Throughout the film, we are reminded that Gustave H. (personified by the words, manner and decorum of Ralph Fiennes – abruptly swearing like a trooper, but with a heart and caring attitude of gold) is a creature of the past, a man who wants to preserve the things that not only matter to him, but which he also believes do (or, at any rate, should) matter in absolute terms². Yet, as he travels both to, and back from, Schloß Lutz with Zero Moustafa (Tony Revolori), he realizes that the future is coming, and, rather than intending to keep the utterly fictitious³ Boy with Apple for the rest of his life (as he first states), he quickly revises his plan to have them sell it and run away to The Maltese Riviera.

Gustave H. offers a share in this to Zero, who tries to haggle before they agree on a deal, which (as an element in Anderson’s mockery of legality during the film⁴), he dictates to Zero, as if something noted on the back of a cocktail menu suffices for a binding contract – as such a man of his word might, if only to safeguard the interests of the other party (who need only, if memory fails, produce the memorandum of agreement (as, with good reason, such a document is called)).

The deal is to include inheriting from Gustave H., but it is only later – at the other crucial Tweeted moment – that they come to see each other as brothers. More interestingly still, they become equals, with Gustave deferring to Zero with his proposal to escape on the motorbike (just after Zero has saved his life), for which the trigger was Gustave’s heartfelt remorse, having realized how he has maligned Zero by imagining insulting reasons for his originally leaving his homeland. (And, if we are honest, we have all allowed ourselves, through disappointment, envy and the like, to judge wrongly by appearances – we trusted that we know the story from what we [thought that we] saw, only to be proved quite wrong.) :

The second time, near the end of our nest of stories, that Gustave sticks up for Zero, there is a different feel to the confrontation that we see. Which is not just because the ZZ militia are menacing⁵, on whose black uniform Gustave commented unfavourably just before (and which we can easily construe as the SS, with the formerly independent Zubrowka (the brand-name of a Polish vodka), maybe masquerading for The Sudetenland, if not more likely for Austro-Hungary, hence Budapest ? – there is further consideration, below, in an Epilogue).

The two other elements in this scene, which are intimately related to each other, are how close our awareness is of the point of view of the narrator, older Zero (having dinner with the younger Author (Jude Law)), which is on the surface of the story at around this point, and also the much greater esteem in which Zero, travelling with his bride Agatha, is held by Gustave, and vice versa (as long as Gustave does not flirt with Agatha !). Gustave is no longer instinctively protecting Zero as a lobby-boy (in training), but altogether as a friend, brother, and former refugee from violence (and we maybe sense that Gustave himself could be the last of these, too).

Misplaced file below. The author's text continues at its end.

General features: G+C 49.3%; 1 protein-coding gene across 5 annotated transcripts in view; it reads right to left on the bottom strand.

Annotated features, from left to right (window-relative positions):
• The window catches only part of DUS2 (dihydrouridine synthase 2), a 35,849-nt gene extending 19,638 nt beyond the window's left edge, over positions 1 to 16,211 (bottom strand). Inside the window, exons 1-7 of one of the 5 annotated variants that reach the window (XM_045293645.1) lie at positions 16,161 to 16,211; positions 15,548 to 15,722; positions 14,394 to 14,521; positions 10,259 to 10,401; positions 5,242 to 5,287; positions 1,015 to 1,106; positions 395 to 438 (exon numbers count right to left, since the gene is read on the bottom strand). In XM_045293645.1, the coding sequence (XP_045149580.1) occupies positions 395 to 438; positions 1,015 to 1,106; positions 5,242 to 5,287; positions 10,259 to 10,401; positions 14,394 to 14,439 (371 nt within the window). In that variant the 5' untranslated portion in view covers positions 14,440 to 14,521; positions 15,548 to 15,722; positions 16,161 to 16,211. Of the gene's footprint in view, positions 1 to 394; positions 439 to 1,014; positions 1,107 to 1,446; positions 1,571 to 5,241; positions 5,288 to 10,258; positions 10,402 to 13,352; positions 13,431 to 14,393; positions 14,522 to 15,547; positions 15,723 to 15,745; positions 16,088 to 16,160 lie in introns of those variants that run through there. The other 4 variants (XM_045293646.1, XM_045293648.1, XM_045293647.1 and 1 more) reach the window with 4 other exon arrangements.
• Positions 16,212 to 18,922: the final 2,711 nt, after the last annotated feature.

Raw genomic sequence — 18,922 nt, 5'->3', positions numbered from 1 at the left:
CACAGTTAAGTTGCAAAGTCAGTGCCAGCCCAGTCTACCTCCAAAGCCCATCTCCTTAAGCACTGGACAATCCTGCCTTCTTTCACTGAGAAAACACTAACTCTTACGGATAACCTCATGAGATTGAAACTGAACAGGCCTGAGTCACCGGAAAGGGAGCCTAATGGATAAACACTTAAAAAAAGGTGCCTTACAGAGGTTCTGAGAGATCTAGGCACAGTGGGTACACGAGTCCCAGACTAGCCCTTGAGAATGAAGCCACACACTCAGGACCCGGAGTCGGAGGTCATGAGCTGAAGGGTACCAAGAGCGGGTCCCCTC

We know quite clearly that Gustave has his foibles, such as self-interestedly courting and bedding the wealthy female guests, but it is humanity, and his charming mix of naivety and streetwise cunning, that shines through. Right at the outset, with just baldly calling Author the person through whose words and eyes, as Tom Wilkinson (and then Jude Law), Wes Anderson wildly abstracts the story, he challenges us as to whether we are going to believe all this.

Of course, by the end, Gustave and the whole cast is indelible (with Bill Murray, Owen Wilson, Jason Schwartzman and others taking star turns), even if refracted through Zero, and through him as he ages, and what (according to older Author) older Zero then tells younger Author – of course, none of this ever happened (as we may sense with Stefan Zweig’s writings), but it feels as though it could have done, on some level - where Mendl’s is a make of cake (apparently, the principal confection is a Courtesan au Chocolat).

Is the film just Andersonian entertainment, or is it saying more to us amongst the sight-gags (such as that cheeky Schiele painting, or the rib-tickling skiing / sledding sequence) ? As with Moonrise Kingdom (2012), there are patent depths amongst the humour – the pairs of young lovers have the same frank awkwardness (e.g. Zero giving Agatha (Saoirse Ronan) the gift, in which we have another ‘Z’, with his having dedicated it ‘From Z to A’), which in no way detracts from their love, but the sense of doom that is in the earlier film (and lifts (somewhat)) only enters in earnest with the ZZ. At the same time, the trigger-happy firefight with the ZZ set off by Dmitri (Adrien Brody) reminds of easy-spirited boneheaded moments in films such as Westerns from the 1960s, or skits on them by the likes of Mel Brooks or Woody Allen (all looking back to the era of The Keystone Cops / Kops), and is part of making this grand hotel seem utterly real (with that shot of the glass ceiling, amazingly unscathed by gunfire !).